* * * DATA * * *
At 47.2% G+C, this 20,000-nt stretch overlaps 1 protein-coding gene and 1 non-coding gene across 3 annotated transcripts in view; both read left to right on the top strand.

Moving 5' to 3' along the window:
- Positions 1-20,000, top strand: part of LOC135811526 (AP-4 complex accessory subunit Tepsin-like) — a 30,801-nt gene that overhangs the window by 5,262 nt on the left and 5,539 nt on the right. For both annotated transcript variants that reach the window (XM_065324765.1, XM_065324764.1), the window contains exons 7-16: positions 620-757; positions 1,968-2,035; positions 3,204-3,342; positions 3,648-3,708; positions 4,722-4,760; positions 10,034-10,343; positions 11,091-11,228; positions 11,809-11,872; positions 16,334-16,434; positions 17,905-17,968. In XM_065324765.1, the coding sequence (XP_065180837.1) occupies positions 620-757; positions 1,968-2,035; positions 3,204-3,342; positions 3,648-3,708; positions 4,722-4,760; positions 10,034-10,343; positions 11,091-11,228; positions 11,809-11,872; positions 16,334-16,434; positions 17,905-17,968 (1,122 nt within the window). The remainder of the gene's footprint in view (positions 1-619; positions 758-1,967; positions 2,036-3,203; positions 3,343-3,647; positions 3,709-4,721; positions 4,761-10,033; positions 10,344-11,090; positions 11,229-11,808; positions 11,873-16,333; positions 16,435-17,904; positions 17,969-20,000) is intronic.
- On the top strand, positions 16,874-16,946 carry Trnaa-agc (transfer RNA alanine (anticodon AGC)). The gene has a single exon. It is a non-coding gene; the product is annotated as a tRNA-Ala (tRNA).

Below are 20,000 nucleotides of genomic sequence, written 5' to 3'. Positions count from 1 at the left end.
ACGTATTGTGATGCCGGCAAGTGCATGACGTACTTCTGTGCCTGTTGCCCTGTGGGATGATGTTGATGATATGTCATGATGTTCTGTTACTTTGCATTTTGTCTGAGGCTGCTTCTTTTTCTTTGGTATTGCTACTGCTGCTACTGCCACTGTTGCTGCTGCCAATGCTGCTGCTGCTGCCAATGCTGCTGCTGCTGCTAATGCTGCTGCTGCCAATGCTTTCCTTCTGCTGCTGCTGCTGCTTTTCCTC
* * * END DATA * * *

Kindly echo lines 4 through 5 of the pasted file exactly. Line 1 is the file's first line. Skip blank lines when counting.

- On the top strand, positions 16,874-16,946 carry Trnaa-agc (transfer RNA alanine (anticodon AGC)). The gene has a single exon. It is a non-coding gene; the product is annotated as a tRNA-Ala (tRNA).

Below are 20,000 nucleotides of genomic sequence, written 5' to 3'. Positions count from 1 at the left end.